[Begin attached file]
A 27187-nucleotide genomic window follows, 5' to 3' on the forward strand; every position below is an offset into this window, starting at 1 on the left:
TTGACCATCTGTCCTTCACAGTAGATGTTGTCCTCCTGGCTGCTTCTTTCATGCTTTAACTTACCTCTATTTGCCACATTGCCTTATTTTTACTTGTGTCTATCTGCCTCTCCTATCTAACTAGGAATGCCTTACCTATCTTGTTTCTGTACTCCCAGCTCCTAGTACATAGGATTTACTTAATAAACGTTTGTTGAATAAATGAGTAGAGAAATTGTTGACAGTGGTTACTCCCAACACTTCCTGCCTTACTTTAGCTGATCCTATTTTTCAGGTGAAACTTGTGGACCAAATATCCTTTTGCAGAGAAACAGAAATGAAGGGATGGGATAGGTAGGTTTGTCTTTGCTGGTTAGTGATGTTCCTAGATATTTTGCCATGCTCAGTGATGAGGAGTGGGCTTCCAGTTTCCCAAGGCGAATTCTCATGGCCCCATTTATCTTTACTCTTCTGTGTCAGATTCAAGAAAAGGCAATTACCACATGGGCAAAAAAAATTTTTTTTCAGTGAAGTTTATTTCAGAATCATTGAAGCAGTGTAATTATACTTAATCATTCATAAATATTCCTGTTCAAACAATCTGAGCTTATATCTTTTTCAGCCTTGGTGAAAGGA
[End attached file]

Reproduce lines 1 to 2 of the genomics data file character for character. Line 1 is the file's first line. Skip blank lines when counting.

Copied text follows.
A 27187-nucleotide genomic window follows, 5' to 3' on the forward strand; every position below is an offset into this window, starting at 1 on the left:
TTGACCATCTGTCCTTCACAGTAGATGTTGTCCTCCTGGCTGCTTCTTTCATGCTTTAACTTACCTCTATTTGCCACATTGCCTTATTTTTACTTGTGTCTATCTGCCTCTCCTATCTAACTAGGAATGCCTTACCTATCTTGTTTCTGTACTCCCAGCTCCTAGTACATAGGATTTACTTAATAAACGTTTGTTGAATAAATGAGTAGAGAAATTGTTGACAGTGGTTACTCCCAACACTTCCTGCCTTACTTTAGCTGATCCTATTTTTCAGGTGAAACTTGTGGACCAAATATCCTTTTGCAGAGAAACAGAAATGAAGGGATGGGATAGGTAGGTTTGTCTTTGCTGGTTAGTGATGTTCCTAGATATTTTGCCATGCTCAGTGATGAGGAGTGGGCTTCCAGTTTCCCAAGGCGAATTCTCATGGCCCCATTTATCTTTACTCTTCTGTGTCAGATTCAAGAAAAGGCAATTACCACATGGGCAAAAAAAATTTTTTTTCAGTGAAGTTTATTTCAGAATCATTGAAGCAGTGTAATTATACTTAATCATTCATAAATATTCCTGTTCAAACAATCTGAGCTTATATCTTTTTCAGCCTTGGTGAAAGGA